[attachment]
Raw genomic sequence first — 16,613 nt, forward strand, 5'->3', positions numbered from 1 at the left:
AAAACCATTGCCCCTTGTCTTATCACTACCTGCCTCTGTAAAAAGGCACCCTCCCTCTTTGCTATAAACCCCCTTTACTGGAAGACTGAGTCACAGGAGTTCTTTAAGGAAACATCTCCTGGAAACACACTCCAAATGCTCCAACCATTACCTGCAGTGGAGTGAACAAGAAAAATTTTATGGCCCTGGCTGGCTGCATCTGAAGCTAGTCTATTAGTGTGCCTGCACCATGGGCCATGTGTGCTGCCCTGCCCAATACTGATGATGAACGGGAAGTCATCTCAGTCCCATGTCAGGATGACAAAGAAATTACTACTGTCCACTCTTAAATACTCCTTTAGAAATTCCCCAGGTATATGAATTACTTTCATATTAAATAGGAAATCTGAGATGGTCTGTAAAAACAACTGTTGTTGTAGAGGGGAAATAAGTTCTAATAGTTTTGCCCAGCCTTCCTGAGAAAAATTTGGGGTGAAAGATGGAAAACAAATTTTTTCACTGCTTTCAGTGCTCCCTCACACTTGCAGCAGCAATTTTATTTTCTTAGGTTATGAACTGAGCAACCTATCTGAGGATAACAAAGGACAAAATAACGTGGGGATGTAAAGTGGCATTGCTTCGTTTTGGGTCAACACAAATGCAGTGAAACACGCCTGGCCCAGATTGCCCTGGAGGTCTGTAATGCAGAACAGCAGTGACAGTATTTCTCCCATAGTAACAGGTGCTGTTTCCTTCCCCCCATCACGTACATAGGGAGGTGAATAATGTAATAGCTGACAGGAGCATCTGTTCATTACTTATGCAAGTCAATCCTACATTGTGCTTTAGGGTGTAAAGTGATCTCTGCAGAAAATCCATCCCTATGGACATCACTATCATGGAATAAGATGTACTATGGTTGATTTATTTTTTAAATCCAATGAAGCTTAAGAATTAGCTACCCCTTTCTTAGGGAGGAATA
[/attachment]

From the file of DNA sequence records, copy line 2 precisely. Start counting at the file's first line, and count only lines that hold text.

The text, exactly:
AAAACCATTGCCCCTTGTCTTATCACTACCTGCCTCTGTAAAAAGGCACCCTCCCTCTTTGCTATAAACCCCCTTTACTGGAAGACTGAGTCACAGGAGTTCTTTAAGGAAACATCTCCTGGAAACACACTCCAAATGCTCCAACCATTACCTGCAGTGGAGTGAACAAGAAAAATTTTATGGCCCTGGCTGGCTGCATCTGAAGCTAGTCTATTAGTGTGCCTGCACCATGGGCCATGTGTGCTGCCCTGCCCAATACTGATGATGAACGGGAAGTCATCTCAGTCCCATGTCAGGATGACAAAGAAATTACTACTGTCCACTCTTAAATACTCCTTTAGAAATTCCCCAGGTATATGAATTACTTTCATATTAAATAGGAAATCTGAGATGGTCTGTAAAAACAACTGTTGTTGTAGAGGGGAAATAAGTTCTAATAGTTTTGCCCAGCCTTCCTGAGAAAAATTTGGGGTGAAAGATGGAAAACAAATTTTTTCACTGCTTTCAGTGCTCCCTCACACTTGCAGCAGCAATTTTATTTTCTTAGGTTATGAACTGAGCAACCTATCTGAGGATAACAAAGGACAAAATAACGTGGGGATGTAAAGTGGCATTGCTTCGTTTTGGGTCAACACAAATGCAGTGAAACACGCCTGGCCCAGATTGCCCTGGAGGTCTGTAATGCAGAACAGCAGTGACAGTATTTCTCCCATAGTAACAGGTGCTGTTTCCTTCCCCCCATCACGTACATAGGGAGGTGAATAATGTAATAGCTGACAGGAGCATCTGTTCATTACTTATGCAAGTCAATCCTACATTGTGCTTTAGGGTGTAAAGTGATCTCTGCAGAAAATCCATCCCTATGGACATCACTATCATGGAATAAGATGTACTATGGTTGATTTATTTTTTAAATCCAATGAAGCTTAAGAATTAGCTACCCCTTTCTTAGGGAGGAATA